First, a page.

Monthly Archives: September 2009

The Right to Discriminate

The Age September 30: Illustration by Dyson 'The right to discriminate'

The Age September 30: Illustration by Dyson 'The right to discriminate'

The Age continues to portray the recent success of the campaign for Religious Freedom in Victoria negatively as “the right to discriminate”. The cartoon above and the ratio of letters (Three to One against) are examples of this.

But discrimination cannot in itself be declared illegal. All employers have the right to discriminate, and in fact the entire employement process is, in essence, a process of discrimination. Employers discriminate on all manner of issues to determine the best person for the job. What employers do not have is the right to discriminate unjustly. What is at issue between the religious communities and popular opinion is what constitutes “unjust” discrimination. It is not, for instance, deemed unjust for political parties to discriminate on the basis of political preference when hiring employees for certain positions within the party. And I believe there has even been some argument about the legality of those wishing to hire table-top dancers as to whether they could discrimnate on the basis of the sex of the applicant.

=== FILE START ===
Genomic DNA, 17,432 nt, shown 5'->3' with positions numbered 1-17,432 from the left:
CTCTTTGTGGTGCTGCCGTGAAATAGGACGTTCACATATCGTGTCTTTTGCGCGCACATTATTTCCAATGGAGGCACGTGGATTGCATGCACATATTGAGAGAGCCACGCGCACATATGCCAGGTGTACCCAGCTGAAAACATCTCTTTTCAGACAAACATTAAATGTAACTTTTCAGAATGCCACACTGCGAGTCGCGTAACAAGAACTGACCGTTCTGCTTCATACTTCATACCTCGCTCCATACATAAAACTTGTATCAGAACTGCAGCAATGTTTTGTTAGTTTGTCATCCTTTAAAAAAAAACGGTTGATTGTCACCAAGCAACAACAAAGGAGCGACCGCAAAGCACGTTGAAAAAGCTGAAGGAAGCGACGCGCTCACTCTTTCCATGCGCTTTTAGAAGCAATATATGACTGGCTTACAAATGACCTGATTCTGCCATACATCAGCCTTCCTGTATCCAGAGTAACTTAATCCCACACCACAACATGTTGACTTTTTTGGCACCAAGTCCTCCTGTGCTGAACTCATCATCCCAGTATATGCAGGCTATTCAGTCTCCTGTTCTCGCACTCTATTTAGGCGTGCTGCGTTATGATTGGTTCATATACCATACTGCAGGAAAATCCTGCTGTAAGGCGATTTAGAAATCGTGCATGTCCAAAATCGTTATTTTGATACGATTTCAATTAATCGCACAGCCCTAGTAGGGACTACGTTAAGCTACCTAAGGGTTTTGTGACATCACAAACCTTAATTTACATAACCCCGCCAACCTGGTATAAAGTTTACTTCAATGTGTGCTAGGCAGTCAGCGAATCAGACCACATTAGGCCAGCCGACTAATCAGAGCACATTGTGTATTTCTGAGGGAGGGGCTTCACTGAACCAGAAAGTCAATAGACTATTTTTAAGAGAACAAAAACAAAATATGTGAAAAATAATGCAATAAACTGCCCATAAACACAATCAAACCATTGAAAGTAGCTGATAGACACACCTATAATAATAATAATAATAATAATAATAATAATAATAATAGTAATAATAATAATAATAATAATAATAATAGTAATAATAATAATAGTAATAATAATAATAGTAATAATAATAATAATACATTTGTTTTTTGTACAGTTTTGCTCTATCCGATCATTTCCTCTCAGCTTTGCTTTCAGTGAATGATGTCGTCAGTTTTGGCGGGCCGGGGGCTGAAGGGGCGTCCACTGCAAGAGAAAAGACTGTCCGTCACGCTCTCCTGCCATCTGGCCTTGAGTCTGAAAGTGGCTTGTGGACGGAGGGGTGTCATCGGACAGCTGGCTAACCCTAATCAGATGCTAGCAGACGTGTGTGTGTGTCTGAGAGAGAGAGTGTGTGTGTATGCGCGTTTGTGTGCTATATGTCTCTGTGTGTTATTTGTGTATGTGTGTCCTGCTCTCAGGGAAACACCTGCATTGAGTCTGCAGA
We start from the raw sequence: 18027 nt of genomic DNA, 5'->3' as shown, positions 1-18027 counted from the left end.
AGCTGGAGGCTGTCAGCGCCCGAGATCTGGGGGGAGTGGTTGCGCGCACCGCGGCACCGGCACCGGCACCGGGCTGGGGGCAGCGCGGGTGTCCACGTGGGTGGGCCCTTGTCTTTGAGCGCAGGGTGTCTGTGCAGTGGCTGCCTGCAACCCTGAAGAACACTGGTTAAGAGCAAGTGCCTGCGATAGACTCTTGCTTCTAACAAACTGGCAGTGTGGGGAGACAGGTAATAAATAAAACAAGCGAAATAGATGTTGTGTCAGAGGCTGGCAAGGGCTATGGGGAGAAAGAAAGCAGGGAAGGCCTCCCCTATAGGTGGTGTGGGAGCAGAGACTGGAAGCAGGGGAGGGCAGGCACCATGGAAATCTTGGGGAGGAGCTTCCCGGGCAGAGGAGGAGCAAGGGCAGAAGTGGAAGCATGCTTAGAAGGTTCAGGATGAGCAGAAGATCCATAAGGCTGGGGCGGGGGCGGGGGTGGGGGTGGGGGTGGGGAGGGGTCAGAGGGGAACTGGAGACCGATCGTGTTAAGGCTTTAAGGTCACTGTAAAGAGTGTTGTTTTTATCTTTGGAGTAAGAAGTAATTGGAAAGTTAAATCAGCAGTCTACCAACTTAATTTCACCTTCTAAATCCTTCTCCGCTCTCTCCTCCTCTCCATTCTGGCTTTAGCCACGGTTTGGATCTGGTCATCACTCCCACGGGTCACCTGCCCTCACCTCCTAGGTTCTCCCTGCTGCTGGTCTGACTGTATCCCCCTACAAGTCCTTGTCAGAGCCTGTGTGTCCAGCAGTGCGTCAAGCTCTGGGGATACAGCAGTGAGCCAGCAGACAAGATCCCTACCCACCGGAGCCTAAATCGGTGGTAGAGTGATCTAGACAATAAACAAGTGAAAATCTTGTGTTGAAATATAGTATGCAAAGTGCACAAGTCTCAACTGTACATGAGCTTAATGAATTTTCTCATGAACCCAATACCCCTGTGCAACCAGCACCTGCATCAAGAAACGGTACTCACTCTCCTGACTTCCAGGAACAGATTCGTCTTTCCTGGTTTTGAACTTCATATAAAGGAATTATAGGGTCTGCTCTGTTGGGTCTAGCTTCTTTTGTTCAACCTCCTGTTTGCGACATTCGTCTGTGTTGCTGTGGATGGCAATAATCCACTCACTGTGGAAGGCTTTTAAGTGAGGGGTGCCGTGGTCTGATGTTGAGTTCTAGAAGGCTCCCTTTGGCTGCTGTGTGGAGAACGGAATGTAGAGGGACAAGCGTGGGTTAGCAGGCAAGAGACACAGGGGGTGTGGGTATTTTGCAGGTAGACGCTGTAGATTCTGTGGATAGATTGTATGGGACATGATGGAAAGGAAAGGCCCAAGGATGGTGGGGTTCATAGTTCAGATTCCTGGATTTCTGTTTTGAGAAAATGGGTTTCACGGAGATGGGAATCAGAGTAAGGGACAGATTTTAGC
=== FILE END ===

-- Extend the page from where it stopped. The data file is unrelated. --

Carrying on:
With regard to the current issue, there are several issues at stake:

1) Is the person to be hired appropriate for the position?
2) How do we balance between the rights of the individual and the rights of communities and associations to conduct their affairs according to their communal ethos?
3) How far should the State go in legally determining the ethos of communities and associations?

It is not, perhaps, surprising that some religious communities will answer these questions in different ways. Some communities, for instance, the one from which Bishop John McIntyre speaks , may have fewer problems with the prevailing mores in our society than others. They may have different interpretations of what is “appropriate” or “unjust” discrimination. But they cannot claim that they do not employ to some degree the “right to discriminate”. I have heard that there are Christian communities in the world which will, for instance, when screening ordination candidates, discriminate against those who are opposed to the ordination of women as priests or bishops. Bishop McIntyre’s community may be a case in point. I would regard that as unjust. Bishop McIntyre may not.

It should also be pointed out that it is not inherently unjust to discriminate according to the appropriateness of an individual’s mores or personal ethos for various occupations. It would be surprising, for instance, if a person who was a conscientious objector to immunisation would be hired to run the swine flu vaccine rollout. Nor would the RSPCA be likely to employ an officer whose personal hobbies inlcuded blood sports. This is not a question of the employer passing judgement upon the moral life and decisions of the prospective employee – it is a question of whether the employee’s moral outlook is appropriate to the job for which they are being hired.

The point is that the right to discriminate exists. The point of disagreement is simply about what is just and appropriate discrimination and what is unjust and inappropriate.


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Swimming among Container Ships